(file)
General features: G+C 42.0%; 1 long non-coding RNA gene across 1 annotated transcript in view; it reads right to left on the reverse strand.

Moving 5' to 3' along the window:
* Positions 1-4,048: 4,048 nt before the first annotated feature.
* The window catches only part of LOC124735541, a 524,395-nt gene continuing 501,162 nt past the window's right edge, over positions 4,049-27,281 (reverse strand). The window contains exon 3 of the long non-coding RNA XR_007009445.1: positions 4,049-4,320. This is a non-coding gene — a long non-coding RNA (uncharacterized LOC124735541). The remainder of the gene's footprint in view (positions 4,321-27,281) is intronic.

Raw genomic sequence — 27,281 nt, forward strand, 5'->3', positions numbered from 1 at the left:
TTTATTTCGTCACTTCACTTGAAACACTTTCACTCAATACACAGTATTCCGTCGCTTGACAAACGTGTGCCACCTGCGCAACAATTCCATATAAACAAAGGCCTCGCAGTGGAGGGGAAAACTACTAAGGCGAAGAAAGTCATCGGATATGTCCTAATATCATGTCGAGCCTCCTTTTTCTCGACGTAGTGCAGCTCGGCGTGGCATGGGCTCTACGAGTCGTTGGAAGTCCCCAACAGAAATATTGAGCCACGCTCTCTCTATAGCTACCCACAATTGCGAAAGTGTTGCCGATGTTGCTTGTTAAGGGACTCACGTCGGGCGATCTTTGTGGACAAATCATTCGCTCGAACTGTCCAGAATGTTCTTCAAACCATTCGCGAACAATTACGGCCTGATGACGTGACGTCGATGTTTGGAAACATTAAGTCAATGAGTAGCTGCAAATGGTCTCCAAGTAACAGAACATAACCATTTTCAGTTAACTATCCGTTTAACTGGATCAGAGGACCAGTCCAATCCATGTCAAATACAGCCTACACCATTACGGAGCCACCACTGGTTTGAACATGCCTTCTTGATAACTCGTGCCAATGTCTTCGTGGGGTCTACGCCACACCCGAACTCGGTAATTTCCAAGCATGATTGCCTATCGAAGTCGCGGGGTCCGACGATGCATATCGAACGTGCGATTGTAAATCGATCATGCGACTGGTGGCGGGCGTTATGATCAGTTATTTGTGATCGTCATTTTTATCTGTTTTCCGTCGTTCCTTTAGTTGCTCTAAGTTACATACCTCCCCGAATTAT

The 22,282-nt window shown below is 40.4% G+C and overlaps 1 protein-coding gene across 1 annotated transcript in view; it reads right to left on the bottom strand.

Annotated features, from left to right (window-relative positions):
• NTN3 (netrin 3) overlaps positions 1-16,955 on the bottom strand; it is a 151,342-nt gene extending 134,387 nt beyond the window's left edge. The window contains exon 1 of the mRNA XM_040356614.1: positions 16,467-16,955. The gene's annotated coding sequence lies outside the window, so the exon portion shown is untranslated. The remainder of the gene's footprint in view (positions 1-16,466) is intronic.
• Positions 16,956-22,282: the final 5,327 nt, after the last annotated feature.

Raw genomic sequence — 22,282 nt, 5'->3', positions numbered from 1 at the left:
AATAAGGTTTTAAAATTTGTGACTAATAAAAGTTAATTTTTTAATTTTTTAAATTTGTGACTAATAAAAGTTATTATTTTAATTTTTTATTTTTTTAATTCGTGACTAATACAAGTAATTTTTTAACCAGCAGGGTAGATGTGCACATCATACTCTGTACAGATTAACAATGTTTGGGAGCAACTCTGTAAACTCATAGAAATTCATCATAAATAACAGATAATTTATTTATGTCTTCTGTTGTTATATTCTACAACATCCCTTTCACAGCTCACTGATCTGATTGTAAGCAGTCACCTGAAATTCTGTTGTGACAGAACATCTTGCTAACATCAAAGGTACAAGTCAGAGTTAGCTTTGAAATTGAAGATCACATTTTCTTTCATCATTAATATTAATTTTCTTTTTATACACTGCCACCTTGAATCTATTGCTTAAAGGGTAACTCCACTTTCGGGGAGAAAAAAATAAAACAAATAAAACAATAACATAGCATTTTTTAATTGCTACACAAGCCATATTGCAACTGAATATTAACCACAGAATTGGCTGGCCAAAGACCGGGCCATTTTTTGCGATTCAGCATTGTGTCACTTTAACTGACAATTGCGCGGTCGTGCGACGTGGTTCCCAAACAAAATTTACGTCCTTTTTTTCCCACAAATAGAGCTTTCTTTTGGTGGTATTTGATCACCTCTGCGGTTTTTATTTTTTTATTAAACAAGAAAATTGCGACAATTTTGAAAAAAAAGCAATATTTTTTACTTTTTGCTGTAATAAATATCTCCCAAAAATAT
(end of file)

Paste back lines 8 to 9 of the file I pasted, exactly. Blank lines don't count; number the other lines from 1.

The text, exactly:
Annotated features, from left to right (window-relative positions):
• NTN3 (netrin 3) overlaps positions 1-16,955 on the bottom strand; it is a 151,342-nt gene extending 134,387 nt beyond the window's left edge. The window contains exon 1 of the mRNA XM_040356614.1: positions 16,467-16,955. The gene's annotated coding sequence lies outside the window, so the exon portion shown is untranslated. The remainder of the gene's footprint in view (positions 1-16,466) is intronic.